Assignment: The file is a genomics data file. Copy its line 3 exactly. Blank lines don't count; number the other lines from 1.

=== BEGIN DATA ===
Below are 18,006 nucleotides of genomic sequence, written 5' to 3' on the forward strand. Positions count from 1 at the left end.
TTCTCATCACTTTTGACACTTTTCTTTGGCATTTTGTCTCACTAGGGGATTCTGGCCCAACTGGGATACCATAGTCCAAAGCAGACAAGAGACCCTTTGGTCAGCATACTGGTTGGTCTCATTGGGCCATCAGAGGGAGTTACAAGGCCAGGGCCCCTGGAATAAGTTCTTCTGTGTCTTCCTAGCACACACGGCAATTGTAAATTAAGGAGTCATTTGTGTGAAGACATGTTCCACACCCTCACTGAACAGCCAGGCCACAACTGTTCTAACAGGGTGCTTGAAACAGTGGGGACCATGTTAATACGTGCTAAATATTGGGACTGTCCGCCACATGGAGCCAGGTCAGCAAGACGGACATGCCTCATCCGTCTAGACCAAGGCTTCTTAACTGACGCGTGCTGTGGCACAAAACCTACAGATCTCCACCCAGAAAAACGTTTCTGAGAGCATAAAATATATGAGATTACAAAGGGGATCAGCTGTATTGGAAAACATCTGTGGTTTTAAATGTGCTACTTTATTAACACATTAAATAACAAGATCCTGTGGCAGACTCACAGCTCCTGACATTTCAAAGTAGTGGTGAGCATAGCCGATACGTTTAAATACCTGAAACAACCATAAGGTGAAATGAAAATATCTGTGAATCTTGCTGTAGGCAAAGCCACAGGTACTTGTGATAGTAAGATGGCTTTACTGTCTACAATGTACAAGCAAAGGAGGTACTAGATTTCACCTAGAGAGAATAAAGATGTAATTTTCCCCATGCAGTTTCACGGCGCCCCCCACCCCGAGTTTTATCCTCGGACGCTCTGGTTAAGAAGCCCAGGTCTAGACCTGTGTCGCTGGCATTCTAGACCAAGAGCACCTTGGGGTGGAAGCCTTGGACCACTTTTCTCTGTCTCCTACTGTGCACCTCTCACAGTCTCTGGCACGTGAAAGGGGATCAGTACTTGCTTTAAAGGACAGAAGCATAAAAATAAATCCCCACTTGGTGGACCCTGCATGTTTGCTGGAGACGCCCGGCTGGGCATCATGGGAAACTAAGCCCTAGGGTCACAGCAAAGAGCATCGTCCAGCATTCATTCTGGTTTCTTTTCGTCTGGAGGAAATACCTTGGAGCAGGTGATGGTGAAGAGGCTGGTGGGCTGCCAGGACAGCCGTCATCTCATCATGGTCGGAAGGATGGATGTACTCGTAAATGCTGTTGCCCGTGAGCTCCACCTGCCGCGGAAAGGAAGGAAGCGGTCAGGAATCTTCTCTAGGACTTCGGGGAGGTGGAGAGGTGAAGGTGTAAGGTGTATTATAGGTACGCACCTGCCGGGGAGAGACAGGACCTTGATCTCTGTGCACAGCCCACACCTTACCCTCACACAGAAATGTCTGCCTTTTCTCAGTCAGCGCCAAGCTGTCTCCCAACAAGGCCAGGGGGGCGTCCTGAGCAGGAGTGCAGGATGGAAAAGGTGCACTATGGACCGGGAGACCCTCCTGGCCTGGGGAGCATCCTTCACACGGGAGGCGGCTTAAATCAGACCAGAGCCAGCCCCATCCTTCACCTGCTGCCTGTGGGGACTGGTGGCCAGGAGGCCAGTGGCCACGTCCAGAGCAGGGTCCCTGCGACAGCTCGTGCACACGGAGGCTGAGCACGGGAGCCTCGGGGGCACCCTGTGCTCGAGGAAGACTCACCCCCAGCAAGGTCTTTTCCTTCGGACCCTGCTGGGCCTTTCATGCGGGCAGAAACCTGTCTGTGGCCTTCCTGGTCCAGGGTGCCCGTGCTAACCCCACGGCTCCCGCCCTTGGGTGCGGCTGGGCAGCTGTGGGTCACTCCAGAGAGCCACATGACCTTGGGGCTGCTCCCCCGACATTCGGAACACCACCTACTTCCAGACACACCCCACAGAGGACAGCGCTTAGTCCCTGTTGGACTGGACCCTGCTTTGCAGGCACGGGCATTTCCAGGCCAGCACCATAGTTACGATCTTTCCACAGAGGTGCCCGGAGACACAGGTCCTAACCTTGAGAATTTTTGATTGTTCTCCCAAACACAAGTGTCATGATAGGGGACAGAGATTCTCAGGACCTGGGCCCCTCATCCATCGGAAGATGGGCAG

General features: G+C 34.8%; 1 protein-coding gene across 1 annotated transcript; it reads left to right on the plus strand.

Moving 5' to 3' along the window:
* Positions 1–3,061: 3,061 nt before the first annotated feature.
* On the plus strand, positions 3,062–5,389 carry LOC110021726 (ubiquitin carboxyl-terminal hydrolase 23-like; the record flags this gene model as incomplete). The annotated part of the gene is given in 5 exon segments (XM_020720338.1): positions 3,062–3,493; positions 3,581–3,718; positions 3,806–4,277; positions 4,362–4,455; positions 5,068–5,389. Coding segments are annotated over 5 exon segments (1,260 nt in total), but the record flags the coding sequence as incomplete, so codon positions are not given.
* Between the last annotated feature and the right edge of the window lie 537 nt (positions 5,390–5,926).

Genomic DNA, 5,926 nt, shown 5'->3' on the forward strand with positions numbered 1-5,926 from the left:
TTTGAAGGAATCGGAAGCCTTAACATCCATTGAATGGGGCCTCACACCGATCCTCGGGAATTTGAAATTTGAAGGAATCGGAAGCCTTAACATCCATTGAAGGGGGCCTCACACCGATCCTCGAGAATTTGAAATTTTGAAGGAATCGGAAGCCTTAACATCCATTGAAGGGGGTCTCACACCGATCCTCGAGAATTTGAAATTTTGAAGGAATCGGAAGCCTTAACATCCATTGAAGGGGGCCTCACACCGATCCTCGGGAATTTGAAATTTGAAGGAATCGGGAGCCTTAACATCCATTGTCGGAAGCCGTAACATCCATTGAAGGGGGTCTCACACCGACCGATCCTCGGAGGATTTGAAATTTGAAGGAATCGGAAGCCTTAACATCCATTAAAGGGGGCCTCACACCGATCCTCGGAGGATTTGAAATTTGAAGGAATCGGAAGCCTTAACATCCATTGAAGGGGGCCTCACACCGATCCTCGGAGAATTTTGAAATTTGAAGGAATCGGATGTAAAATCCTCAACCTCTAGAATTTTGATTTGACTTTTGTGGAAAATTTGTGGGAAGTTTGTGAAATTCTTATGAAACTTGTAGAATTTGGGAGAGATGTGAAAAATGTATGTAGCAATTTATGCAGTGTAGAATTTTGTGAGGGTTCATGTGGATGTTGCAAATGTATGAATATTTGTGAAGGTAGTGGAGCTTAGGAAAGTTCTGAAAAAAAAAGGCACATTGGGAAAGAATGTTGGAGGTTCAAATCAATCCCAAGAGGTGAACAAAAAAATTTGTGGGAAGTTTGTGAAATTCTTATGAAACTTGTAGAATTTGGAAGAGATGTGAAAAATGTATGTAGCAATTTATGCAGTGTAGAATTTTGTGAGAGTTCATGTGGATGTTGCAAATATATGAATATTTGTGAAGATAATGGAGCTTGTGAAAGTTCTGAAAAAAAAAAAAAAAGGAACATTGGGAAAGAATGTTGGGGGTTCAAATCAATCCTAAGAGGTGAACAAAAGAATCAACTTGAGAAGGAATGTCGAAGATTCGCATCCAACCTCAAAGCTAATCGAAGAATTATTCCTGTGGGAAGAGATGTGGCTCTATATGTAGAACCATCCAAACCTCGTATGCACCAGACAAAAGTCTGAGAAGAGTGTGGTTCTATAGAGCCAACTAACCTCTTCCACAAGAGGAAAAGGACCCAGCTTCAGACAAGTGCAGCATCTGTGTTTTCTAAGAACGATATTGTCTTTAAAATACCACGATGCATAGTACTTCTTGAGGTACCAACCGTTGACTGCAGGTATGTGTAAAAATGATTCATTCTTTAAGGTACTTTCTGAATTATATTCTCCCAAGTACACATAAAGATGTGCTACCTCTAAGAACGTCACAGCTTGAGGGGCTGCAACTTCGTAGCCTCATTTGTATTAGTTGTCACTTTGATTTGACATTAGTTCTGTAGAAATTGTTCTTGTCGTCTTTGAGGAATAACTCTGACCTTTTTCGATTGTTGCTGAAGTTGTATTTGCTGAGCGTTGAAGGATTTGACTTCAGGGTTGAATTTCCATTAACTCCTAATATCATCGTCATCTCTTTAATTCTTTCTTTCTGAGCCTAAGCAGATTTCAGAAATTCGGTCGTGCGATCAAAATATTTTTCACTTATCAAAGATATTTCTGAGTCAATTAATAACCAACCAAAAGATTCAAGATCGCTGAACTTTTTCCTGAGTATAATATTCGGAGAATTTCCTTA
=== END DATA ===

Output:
General features: G+C 34.8%; 1 protein-coding gene across 1 annotated transcript; it reads left to right on the plus strand.